Coastlines don’t come much more idyllic than Croatia’s 2,000km of ruggedly beautiful Adriatic shore. Along this magnificent stretch are ancient Roman remains standing guard over sheltered harbours; olive groves rising above the winding backstreets of tumble-down villages; and sleek resorts backing palm-fringed bays. Scattered in the turquoise waters offshore are more than 1,000 islands and islets, home to everything from remote pebble beaches to hedonistic party towns. It is these stunning archipelagos – coupled with the country’s balmy summer climate – that make Croatia one of the most popular sailing destinations in Europe. Here’s a guide for your first trip sailing in Croatia.
Sailing in Croatia: a first-timer’s guide
Where should I go – and how long for?
The southern Dalmatian islands are by far Croatia’s most popular sailing destination, and the ideal choice for your first visit. Most itineraries comprise round trips from Split or Dubrovnik, or one-way voyages connecting the two. You’ll need around week, although the majority of companies allow eight days or so for the Split–Dubrovnik route (or vice versa).
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The island of Hvar already has a big reputation, with its inlets, pebbly coves, vineyards and stone villages. It’s also very family-oriented and affordable. Popular stops include chic bars and restaurants of Hvar Town, historic Stari Grad and its UNESCO-listed plain.
Brač is Croatia’s third-largest island, and it’s got whatever level of liveliness you desire. Small towns such as Milna on Brač are known for their laid-back charm, while Bol boasts Zlatni Rat beach that’s ideal for windsurfing.
You can still find plenty of seclusion in the islands, too. The village of Stomorska on sleepy Šolta has moorings for just fifteen visiting boats. Despite its location close to Split, Šolta is a small island off most tourist maps and ideal for cycling or walking once you get on dry land.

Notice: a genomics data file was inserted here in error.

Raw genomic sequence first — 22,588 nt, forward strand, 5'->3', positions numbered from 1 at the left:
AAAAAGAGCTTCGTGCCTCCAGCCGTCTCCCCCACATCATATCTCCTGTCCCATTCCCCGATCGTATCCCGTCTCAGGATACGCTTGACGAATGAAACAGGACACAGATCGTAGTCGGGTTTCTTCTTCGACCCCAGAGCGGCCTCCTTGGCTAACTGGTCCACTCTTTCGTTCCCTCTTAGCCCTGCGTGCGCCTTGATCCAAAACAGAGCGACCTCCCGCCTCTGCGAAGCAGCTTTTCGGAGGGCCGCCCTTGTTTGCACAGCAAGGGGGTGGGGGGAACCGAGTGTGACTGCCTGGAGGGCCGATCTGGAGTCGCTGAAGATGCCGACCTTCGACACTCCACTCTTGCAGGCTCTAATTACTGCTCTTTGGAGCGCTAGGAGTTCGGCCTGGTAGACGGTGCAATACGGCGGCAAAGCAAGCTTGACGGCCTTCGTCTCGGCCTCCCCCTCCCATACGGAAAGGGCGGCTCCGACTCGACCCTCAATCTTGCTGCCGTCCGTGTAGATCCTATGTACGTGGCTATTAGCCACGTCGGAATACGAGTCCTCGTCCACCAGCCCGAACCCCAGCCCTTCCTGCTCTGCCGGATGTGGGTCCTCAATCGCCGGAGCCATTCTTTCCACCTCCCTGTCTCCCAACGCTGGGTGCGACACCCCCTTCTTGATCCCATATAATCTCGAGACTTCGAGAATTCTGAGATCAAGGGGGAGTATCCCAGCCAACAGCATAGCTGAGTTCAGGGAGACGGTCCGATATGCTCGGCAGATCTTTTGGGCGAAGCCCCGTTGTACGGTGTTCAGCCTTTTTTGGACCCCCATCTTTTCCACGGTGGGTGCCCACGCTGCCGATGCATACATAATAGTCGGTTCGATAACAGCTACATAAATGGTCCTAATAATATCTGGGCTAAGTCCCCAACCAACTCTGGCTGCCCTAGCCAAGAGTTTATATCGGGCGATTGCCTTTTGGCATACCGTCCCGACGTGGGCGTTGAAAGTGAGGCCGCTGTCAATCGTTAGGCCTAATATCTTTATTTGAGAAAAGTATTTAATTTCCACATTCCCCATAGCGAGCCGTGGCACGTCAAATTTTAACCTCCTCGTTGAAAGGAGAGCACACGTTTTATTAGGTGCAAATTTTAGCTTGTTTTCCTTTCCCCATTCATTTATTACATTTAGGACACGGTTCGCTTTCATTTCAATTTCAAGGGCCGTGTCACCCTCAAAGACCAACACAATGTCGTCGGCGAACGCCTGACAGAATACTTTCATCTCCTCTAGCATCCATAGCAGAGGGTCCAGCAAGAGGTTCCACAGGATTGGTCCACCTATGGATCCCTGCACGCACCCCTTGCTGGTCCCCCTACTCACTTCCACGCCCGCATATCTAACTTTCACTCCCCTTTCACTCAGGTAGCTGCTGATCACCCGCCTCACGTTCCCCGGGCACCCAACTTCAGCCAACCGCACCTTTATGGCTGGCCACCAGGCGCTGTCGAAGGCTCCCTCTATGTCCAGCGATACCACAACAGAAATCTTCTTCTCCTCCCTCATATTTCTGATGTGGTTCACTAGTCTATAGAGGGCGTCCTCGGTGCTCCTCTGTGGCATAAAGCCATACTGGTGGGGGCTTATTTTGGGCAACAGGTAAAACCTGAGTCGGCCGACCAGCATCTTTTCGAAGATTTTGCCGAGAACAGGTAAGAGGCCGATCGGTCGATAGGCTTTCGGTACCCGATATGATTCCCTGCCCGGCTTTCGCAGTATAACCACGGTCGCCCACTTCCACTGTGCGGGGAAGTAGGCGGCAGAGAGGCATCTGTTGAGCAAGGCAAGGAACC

Sveti Klement, Pakleni Islands
A night in Palmižana harbour allows you to explore car-free Sveti Klement, one of the forested Pakleni Islands, a small group of islands to the south of Hvar and easily accessible from Hvar Town – a perfect route when sailing in Croatia.
The farthest flung island from shore is unspoiled Vis, cut off from tourists due to military activity until the early 1990s. It’s home to the magnificent Blue Cave, where sunlight reflects through a hole under the surface to bathe the cave in a vivid, aquamarine light.
Korčula’s sandy bays and quiet coves on its southern coast are the pride and joy of the island if what you’re looking for on your trip sailing in Croatia is some beach time. It’s also filled with pine forests, vineyards, villages and olive groves, providing a stunning backdrop while you take advantage of the clear water.
Verdant Mljet has become more popular in recent years, largely thanks to its beautiful National Park. However, apart from the bustling vibe around Pomena, Mljet is unspoilt and serene.
Want to get further off the beaten track? There are hundreds more islands to explore; check out our top 10 for inspiration.
Croatia’s islands often offer impressive vistas over the sea © Eleanor Aldridge